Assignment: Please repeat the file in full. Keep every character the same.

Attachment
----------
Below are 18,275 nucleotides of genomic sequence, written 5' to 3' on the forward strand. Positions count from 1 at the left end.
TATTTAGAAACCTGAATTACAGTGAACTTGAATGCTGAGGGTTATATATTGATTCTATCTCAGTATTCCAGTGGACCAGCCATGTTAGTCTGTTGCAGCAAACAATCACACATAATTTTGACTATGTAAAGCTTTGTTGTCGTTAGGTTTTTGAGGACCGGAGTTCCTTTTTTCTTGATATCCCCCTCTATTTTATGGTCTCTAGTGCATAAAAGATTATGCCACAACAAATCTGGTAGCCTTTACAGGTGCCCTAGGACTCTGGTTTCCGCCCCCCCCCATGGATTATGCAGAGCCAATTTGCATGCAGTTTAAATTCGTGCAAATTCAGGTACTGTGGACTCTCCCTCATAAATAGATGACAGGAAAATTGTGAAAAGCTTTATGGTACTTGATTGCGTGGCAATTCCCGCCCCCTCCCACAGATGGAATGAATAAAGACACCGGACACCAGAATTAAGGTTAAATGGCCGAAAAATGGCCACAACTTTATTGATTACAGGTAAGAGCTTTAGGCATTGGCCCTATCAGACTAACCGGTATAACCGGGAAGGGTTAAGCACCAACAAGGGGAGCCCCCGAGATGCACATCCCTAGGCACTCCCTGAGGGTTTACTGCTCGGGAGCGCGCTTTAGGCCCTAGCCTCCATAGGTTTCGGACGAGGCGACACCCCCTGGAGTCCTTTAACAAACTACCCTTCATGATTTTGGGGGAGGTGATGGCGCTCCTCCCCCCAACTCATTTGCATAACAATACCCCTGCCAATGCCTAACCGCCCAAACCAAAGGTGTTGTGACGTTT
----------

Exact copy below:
Below are 18,275 nucleotides of genomic sequence, written 5' to 3' on the forward strand. Positions count from 1 at the left end.
TATTTAGAAACCTGAATTACAGTGAACTTGAATGCTGAGGGTTATATATTGATTCTATCTCAGTATTCCAGTGGACCAGCCATGTTAGTCTGTTGCAGCAAACAATCACACATAATTTTGACTATGTAAAGCTTTGTTGTCGTTAGGTTTTTGAGGACCGGAGTTCCTTTTTTCTTGATATCCCCCTCTATTTTATGGTCTCTAGTGCATAAAAGATTATGCCACAACAAATCTGGTAGCCTTTACAGGTGCCCTAGGACTCTGGTTTCCGCCCCCCCCCATGGATTATGCAGAGCCAATTTGCATGCAGTTTAAATTCGTGCAAATTCAGGTACTGTGGACTCTCCCTCATAAATAGATGACAGGAAAATTGTGAAAAGCTTTATGGTACTTGATTGCGTGGCAATTCCCGCCCCCTCCCACAGATGGAATGAATAAAGACACCGGACACCAGAATTAAGGTTAAATGGCCGAAAAATGGCCACAACTTTATTGATTACAGGTAAGAGCTTTAGGCATTGGCCCTATCAGACTAACCGGTATAACCGGGAAGGGTTAAGCACCAACAAGGGGAGCCCCCGAGATGCACATCCCTAGGCACTCCCTGAGGGTTTACTGCTCGGGAGCGCGCTTTAGGCCCTAGCCTCCATAGGTTTCGGACGAGGCGACACCCCCTGGAGTCCTTTAACAAACTACCCTTCATGATTTTGGGGGAGGTGATGGCGCTCCTCCCCCCAACTCATTTGCATAACAATACCCCTGCCAATGCCTAACCGCCCAAACCAAAGGTGTTGTGACGTTT